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[2018 Local Elections] Election victory to enhance Moon's reform, peace drive

The landslide victory of the ruling Democratic Party in the local elections and parliamentary by-elections is expected to greatly enhance President Moon Jae-in's grip on domestic politics, also strengthening and accelerating the administration's ongoing reform drive.

In the latest local elections held Wednesday, the ruling party won 14 out of the 17 major races for top administrative posts in provincial and metropolitan city governments, showed ballot counting by the National Election Commission.

The number more than doubled from six gubernatorial and mayoral posts held by the Democratic Party prior to the elections.

The main opposition Liberty Korea Party ended up only with two such posts, down from six it previously held.


Such an unprecedented victory is widely expected to give the ruling party nearly a total control over regional governments.

The president has been moving to increase the autonomy of local governments since taking office in May 2017 as part of his efforts to decentralize power.

He even sought to give local governments the right to set their own tax rates to a certain extent in a constitutional revision that has been blocked by opposition parties.

However, increased autonomy of local governments also often meant increased resistance against government policies, especially from local governments headed by opposition leaders.

With Democratic Party heads of major provincial and metropolitan city governments now outnumbering those from the LKP 14 to two, Moon will likely face little or no opposition at least from local governments.

"With the president's approval rating remaining so high and the sweeping victory in the elections, there now remains little possibility for any new political maneuver," a ruling party lawmaker said, while speaking on condition of anonymity.

Moon's approval rating has mostly stayed over 70 percent since he took the top executive office.

The ruling party's victory in Wednesday's elections partly confirms Moon's high approval rating, and will likely further expand the public's support for the president and his policies, including his North Korea policy.

"We simply did not have the strength to fend off (the president's) peace offensive," said Sohn Hak-kyu, a senior election campaigner for the minor opposition Bareunmirae Party, blaming the administration's ongoing dialogue with North Korea for the party's humiliating defeat in the latest local and parliamentary by-elections.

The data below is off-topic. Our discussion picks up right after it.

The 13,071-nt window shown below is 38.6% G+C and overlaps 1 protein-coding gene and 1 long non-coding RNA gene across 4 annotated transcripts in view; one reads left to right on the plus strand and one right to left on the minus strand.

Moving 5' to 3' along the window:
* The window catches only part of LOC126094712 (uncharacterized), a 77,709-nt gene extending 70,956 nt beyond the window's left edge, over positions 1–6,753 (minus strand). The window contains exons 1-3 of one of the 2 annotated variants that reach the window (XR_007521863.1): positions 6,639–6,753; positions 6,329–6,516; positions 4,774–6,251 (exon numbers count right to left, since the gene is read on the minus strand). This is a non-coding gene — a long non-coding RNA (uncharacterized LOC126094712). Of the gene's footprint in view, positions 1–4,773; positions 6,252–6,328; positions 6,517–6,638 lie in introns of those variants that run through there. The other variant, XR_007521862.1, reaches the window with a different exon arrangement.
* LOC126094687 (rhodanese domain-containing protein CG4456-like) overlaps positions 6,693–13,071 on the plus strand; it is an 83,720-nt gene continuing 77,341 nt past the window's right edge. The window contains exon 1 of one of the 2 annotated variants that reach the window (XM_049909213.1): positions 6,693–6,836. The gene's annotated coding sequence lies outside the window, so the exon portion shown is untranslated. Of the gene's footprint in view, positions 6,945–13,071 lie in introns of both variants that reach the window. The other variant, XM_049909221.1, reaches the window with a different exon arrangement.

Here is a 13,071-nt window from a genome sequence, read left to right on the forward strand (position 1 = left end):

The Bareunmirae Party, currently the third-largest party in the unicameral National Assembly, even failed to take any of the 226 top administrative posts at district governments throughout the nation, only producing one local councilor out of the possible 737 in 226 districts.

The Democratic Party also clenched 11 out of 12 parliamentary seats up for grabs in the by-elections, only losing the remaining seat to the LKP in Gimcheon, North Gyeongsang Province, where the ruling party had no candidate.

It especially marked a great victory for the ruling party in that only three of the 12 National Assembly seats had previously been held by its lawmakers.

The Democratic Party now controls 129 seats in the 299-seat National Assembly, widening its gap with the LKP to 15 from five.

The 129 seats are still short of a majority, but the increase will certainly give a significant boost to the president.

"The result of the elections can be called a great victory for the ruling bloc but also a public judgment against the opposition bloc, which has done nothing but oppose whatever the Moon Jae-in administration did and shackle the government since the administration took office," a ruling party official said.

LKP chief Hong Joon-pyo was already expected to step down, along with Rep. Yoo Seong-min, a co-head of the minor opposition Bareunmirae Party, the two political heavyweights who have also been most critical of Moon and his administration.

"We will take our victory as the people's approval of our direction so far, as well as their mandate to continue moving in that direction," the ruling party official said.

The president himself acknowledged the outcome of the latest elections will give his government a "great strength."

"The people have given the government a great strength. The support the people have shown feels heavier than ever after learning that the turnout rate was the highest in 23 years for local elections," Moon said in a statement read on his behalf by Cheong Wa Dae spokesman Kim Eui-kyeom.

Still, he said he understood the victory did not mean public approval of all government policies.

"I am well aware of the fact that the support does not mean overall approval of state management. They have shown us their faith though there must be many areas they are not happy with. That is why I am more grateful and more sorry," the president said.

"I will once again clear my mind. I will try harder. I will especially remain vigilant so I will not be complacent about the outcome of the elections or be indolent," he added. (Yonhap)